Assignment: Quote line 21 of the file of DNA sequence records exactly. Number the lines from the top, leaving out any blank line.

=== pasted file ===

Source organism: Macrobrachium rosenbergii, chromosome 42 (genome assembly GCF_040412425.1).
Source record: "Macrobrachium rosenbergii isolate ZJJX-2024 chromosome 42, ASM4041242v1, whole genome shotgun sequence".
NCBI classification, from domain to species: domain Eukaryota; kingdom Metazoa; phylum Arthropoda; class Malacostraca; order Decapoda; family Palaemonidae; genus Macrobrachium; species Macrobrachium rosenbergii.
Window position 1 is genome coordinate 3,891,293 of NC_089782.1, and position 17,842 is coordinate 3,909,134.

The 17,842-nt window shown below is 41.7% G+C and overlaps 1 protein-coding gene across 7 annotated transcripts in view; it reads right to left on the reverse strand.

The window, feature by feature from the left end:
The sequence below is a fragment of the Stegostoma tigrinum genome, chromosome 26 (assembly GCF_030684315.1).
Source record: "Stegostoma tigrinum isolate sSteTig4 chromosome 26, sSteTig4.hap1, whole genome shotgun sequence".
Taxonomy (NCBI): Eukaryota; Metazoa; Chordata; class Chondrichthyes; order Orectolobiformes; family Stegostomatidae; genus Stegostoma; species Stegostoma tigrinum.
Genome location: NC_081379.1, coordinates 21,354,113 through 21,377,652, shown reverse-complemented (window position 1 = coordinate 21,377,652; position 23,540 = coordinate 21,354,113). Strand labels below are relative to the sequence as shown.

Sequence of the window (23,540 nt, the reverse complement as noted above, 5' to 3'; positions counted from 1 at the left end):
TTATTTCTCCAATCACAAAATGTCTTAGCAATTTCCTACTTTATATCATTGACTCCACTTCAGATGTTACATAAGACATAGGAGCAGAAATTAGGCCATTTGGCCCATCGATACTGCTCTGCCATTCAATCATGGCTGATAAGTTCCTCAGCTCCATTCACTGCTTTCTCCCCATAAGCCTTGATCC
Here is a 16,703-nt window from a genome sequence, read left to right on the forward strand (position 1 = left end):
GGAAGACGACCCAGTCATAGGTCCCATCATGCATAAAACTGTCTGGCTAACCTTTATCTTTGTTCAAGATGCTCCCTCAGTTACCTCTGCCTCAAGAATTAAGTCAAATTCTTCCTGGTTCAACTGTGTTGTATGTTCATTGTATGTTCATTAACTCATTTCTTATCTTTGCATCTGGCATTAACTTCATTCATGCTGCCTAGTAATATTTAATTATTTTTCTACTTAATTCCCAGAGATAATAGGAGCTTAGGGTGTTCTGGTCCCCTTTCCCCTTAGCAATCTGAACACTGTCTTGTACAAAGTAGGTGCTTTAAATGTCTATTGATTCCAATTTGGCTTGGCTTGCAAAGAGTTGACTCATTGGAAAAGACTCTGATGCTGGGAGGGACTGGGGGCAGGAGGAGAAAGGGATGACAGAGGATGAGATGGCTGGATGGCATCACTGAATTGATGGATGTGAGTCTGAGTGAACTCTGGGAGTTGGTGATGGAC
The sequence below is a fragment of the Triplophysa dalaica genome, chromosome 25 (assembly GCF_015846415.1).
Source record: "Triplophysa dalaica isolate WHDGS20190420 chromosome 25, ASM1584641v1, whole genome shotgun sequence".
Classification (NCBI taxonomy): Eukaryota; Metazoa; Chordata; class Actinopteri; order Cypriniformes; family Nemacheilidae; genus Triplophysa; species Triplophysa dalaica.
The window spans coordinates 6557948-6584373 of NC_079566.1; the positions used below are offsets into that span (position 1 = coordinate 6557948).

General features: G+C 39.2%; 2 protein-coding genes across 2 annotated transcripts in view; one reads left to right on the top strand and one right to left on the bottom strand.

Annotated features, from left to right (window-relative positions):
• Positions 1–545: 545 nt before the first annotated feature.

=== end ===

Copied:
• Positions 1–545: 545 nt before the first annotated feature.